Lying anterior to the isthmus of the gland are the sternothyroid muscles and the anterior jugular veins. The lateral lobes are covered anterolaterally by the other infrahyoid muscles and the anterior borders of the sternocleidomastoid muscles. Posterolaterally lie the carotid sheaths, while posteromedially are the trachea, larynx and oesophagus. In the interval between the oesophagus and trachea the recurrent laryngeal nerves course upwards towards the larynx where they are vulnerable during thyroid or parathyroid surgery. A superior and an inferior parathyroid gland are embedded in the posterior surface of each lateral lobe. The thyroid gland is a highly vascular organ and is supplied on each side by superior and inferior thyroid arteries. The superior thyroid artery, from the external carotid artery, descends to the upper pole of the gland. The inferior thyroid artery, from the thyrocervical trunk of the subclavian artery, ascends to enter the posterolateral aspect of the gland from behind the carotid sheath. A venous plexus on the surface of the gland drains via superior and middle thyroid veins into the internal jugular veins and via inferior thyroid veins to the left brachiocephalic vein. Lymph drains from the gland into the jugular chain of nodes.

Ansa cervicalis, lying on the internal jugular vein, and its branches to the strap muscles.

Root of neck
The root of the neck is the region immediately above the superior thoracic aperture (p. 322). In the midline are the trachea and oesophagus, descending into the superior mediastinum (Fig. 7.14) between the apices of the lungs, which are each covered with pleura and a suprapleural membrane (Fig. 7.15). The other major structures in the root of the neck are vessels and nerves, which will be described in relation to scalenus anterior and its attachment to the scalene tubercle of the first rib (p. 28).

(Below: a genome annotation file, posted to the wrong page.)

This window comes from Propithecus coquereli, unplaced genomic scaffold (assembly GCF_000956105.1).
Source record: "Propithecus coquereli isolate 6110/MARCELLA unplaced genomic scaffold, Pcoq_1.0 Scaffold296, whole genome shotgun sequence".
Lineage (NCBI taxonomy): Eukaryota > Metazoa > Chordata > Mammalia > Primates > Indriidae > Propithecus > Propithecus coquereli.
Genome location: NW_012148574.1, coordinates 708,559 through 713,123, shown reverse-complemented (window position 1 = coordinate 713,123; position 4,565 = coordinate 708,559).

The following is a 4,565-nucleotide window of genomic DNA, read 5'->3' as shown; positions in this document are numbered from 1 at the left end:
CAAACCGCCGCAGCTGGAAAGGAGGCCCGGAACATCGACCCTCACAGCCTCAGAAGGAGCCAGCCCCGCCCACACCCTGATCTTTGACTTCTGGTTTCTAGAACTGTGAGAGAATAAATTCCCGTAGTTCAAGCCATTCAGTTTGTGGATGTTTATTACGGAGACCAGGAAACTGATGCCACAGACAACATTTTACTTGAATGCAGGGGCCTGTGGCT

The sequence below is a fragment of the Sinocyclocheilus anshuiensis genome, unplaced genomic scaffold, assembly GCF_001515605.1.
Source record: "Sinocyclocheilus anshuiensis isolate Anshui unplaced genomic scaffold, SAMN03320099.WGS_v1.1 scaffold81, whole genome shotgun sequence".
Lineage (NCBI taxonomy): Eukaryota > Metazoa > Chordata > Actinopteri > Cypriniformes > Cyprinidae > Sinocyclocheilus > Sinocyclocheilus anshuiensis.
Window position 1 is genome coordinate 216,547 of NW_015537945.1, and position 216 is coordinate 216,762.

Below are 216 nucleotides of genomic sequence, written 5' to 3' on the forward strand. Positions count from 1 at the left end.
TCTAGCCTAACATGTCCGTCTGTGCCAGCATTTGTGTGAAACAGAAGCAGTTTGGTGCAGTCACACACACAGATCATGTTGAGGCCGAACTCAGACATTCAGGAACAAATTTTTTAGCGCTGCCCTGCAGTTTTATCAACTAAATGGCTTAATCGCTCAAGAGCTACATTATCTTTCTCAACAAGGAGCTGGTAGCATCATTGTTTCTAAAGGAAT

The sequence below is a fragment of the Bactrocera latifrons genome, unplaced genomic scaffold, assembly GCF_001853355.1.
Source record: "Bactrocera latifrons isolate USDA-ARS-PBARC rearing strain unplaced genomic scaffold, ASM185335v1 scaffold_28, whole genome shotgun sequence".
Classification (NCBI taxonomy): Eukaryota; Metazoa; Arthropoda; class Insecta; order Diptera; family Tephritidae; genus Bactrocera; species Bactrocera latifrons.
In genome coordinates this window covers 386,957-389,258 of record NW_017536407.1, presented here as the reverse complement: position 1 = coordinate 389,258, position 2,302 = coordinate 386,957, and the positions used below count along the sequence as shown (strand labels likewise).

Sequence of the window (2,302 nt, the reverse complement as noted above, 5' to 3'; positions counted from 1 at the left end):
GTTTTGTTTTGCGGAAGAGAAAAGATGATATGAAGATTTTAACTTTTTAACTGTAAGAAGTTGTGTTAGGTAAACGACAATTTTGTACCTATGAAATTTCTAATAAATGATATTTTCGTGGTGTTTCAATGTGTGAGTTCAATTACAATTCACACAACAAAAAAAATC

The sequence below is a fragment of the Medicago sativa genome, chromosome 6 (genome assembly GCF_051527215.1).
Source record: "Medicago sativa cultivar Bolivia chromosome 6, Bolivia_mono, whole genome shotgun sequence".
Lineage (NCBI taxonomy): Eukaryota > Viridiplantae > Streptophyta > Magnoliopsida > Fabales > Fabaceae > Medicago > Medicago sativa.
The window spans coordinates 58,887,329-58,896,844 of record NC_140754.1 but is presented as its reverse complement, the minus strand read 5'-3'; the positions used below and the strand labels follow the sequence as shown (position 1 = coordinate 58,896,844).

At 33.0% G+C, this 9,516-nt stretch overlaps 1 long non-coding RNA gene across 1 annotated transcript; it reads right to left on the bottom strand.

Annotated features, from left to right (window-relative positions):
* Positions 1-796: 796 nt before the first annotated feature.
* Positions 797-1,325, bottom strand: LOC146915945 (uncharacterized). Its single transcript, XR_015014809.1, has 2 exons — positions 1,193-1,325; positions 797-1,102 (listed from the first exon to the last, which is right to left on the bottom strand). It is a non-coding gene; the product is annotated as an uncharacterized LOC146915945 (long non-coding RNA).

Root of the neck after removal of the clavicles, pretracheal fascia, thyroid gland, carotid sheaths and left internal jugular vein.

Each subclavian vein (Fig. 7.14) begins at the outer border of the first rib as the continuation of the axillary vein (p. 80). The vessel passes over the rib in front of the attachment of scalenus anterior and receives the external jugular vein from above. The subclavian and internal jugular veins unite at the medial border of scalenus anterior to form the brachiocephalic vein, which enters the thorax anteriorly alongside the trachea. On each side of the neck a major lymphatic trunk terminates by drainage into the angle where the subclavian and internal jugular veins unite. On the left, this lymphatic vessel is the thoracic duct, which arches laterally over the apex of the lung from its position alongside the oesophagus. The duct passes between the carotid sheath and the vertebral vessels, crossing in front of the phrenic nerve and the subclavian artery. The thoracic duct is the ultimate drainage channel for lymph from the lower limbs, pelvis, abdomen, left upper limb and the left side of the thorax, head and neck. On the right side of the neck, the smaller right lymphatic trunk terminates similarly, draining lymph only from the right upper limb and the right side of the thorax, head and neck. Cannulating the thoracic duct allows collection of lymphocytes for immunological investigation and treatment.

The left common carotid and left subclavian arteries emerge from the thorax on the left of the trachea and oesophagus (Fig. 7.14).
On the right, the brachiocephalic trunk divides at the level of the superior thoracic aperture to form the right common carotid and right subclavian arteries (Fig. 7.14). Each common carotid artery ascends into the neck within its sheath and gives no branches before its termination. Each subclavian artery passes laterally over the upper surface of the first rib posterior to scalenus anterior and continues into the axilla as the axillary artery (p. 79).